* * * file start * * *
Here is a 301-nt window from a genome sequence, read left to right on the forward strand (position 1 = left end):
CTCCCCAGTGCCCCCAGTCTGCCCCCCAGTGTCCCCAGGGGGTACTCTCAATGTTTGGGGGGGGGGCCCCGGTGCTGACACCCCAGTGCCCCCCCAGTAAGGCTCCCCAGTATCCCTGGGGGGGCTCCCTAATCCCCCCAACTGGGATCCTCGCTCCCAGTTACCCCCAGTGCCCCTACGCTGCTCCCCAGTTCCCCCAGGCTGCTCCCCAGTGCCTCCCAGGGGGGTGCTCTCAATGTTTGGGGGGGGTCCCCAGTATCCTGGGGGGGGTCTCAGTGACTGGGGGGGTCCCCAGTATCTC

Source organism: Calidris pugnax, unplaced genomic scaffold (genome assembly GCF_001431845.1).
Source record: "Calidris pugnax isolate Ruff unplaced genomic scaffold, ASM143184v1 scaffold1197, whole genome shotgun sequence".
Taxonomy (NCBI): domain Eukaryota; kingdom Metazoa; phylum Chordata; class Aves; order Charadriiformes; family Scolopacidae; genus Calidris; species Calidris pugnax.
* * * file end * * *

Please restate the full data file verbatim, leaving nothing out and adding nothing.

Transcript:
Here is a 301-nt window from a genome sequence, read left to right on the forward strand (position 1 = left end):
CTCCCCAGTGCCCCCAGTCTGCCCCCCAGTGTCCCCAGGGGGTACTCTCAATGTTTGGGGGGGGGGCCCCGGTGCTGACACCCCAGTGCCCCCCCAGTAAGGCTCCCCAGTATCCCTGGGGGGGCTCCCTAATCCCCCCAACTGGGATCCTCGCTCCCAGTTACCCCCAGTGCCCCTACGCTGCTCCCCAGTTCCCCCAGGCTGCTCCCCAGTGCCTCCCAGGGGGGTGCTCTCAATGTTTGGGGGGGGTCCCCAGTATCCTGGGGGGGGTCTCAGTGACTGGGGGGGTCCCCAGTATCTC

Source organism: Calidris pugnax, unplaced genomic scaffold (genome assembly GCF_001431845.1).
Source record: "Calidris pugnax isolate Ruff unplaced genomic scaffold, ASM143184v1 scaffold1197, whole genome shotgun sequence".
Taxonomy (NCBI): domain Eukaryota; kingdom Metazoa; phylum Chordata; class Aves; order Charadriiformes; family Scolopacidae; genus Calidris; species Calidris pugnax.